I want to make a small point about Kobe Bryant.
And I want to be careful.
As a general rule of argument, it’s best to keep your parameters tight, to speak precisely so dissenters can’t confuse the issue with irrelevant counterpoints.
When it comes to opinions about Bryant (especially ones that could be construed as criticisms), it’s even more important to keep things narrow. Kobe’s army of irrational fanboys is larger, more emotional and wound tighter than most. They’re the ones who respond to objective criticisms of Bryant’s poor accuracy from the field with “Ringzzzzz” or “GOAT” or, you know, whatever. They usually do this while threatening to fight you somewhere in the Inland Empire or making unseemly assertions about your family’s hygiene. It’s hard to keep them on topic, is what I’m saying.
So this will be a small point.
Bryant, when asked by Yahoo! Sports’ Marc Spears if the potential payday he’d see as a free agent next summer would have an impact on continuing his career, replied:
“Zero. Zero. I’ve never played for the money. It’s never moved me. Money can come and go. I have a perspective about finances. The family is fine. What is more money going to bring other than more money?”
It’s worth noting that he says this just before expounding (with loads of empty business-y buzzwords) on his growing and lucrative business ventures in China.
Anyway, are you ready for the small point?
Here goes: The money is important to Kobe.
I’ll pause while you collect yourself…Recovered? Great.
He absolutely has played for the money. Contrary to what he says, it does move him.
We know that because he’s told us so before, like when he said in a Fox Sports Live interview that one of the keys to his most recent contract was the fact that it assured he’d be the NBA’s highest-paid player.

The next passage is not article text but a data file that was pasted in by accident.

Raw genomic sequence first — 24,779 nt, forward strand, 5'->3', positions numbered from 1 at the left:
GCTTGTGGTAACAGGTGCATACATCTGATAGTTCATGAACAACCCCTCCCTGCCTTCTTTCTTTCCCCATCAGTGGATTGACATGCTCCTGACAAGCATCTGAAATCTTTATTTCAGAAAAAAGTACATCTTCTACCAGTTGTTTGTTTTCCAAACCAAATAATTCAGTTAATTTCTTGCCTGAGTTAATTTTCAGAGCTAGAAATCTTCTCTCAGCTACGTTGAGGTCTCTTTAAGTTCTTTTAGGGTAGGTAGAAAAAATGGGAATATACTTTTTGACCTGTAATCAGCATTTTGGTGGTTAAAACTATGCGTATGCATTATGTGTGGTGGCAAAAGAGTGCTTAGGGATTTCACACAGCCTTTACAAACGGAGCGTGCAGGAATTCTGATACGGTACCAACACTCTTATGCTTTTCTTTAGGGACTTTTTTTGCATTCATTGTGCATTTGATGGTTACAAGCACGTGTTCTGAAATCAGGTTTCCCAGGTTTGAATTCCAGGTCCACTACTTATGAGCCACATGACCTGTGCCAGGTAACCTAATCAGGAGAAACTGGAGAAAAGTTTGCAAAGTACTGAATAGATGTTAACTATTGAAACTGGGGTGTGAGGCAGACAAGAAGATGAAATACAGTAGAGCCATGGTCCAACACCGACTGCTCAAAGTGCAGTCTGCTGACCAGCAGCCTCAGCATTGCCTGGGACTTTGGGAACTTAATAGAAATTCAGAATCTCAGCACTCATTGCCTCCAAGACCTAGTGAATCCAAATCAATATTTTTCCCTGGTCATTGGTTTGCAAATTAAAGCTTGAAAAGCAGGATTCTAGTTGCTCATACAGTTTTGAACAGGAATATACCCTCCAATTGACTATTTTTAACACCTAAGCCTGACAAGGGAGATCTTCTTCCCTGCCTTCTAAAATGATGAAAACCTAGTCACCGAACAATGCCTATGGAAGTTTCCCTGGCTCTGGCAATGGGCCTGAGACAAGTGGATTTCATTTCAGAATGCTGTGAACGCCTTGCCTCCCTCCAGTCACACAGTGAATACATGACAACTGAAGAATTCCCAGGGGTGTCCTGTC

He’s occupied that status, by the way, for the last six seasons. He’ll extend the streak to seven in 2015-16.
And we know that because Bryant’s insistence on making more money than any other player has done substantial damage to his team’s chances of winning. For someone who cares as much about success as he does (nobody disputes that about Bryant; dude is obsessed with winning), it’s no small thing to sign a contract that, by his own admission, made it harder for the Lakers to surround him with the talent that would’ve helped him win.
An excerpt from a 2013 interview Bryant did with Rachel Nichols of CNN:
Nichols: And you will still, as a team, have cap room to sign one more player, even with this new deal. But look, you do take up space with this contract. And if you took up a little less space, then you’d be able to sign more players.
This is where it’s tempting to branch off into a tangent about how Tim Duncan and Dirk Nowitzki deserve praise for taking less money, about how Bryant is selfish. But that’s not where we’re going. I’m not even sure it’s fair to celebrate players who sacrifice money, and Bryant certainly doesn’t deserve criticism for getting as much as he can.
He’s long decried the unfairness of players being expected to take less money for the betterment of the team, and he’s completely correct on that point. Players should seek out as much money as they possibly can, just like anybody else in any other business. Their owners do that, and nobody finds it at all strange.
You could call Duncan and Nowitzki suckers as easily as you could call them stand-up guys.
The distinction here, though, is that Bryant cannot reasonably expect people to believe him when he says money isn’t a factor for him. It is.
When Duncan and Nowitzki talk about wanting to win more than anything else, they don’t act in a contradictory way. They take less money so they can win.
Again, they’re not heroes for doing that. They’re just consistent.
Bryant isn’t. Maybe that bothers you, and maybe it doesn’t.
This is a small point, but it’s one we should keep in mind when we talk about Bryant.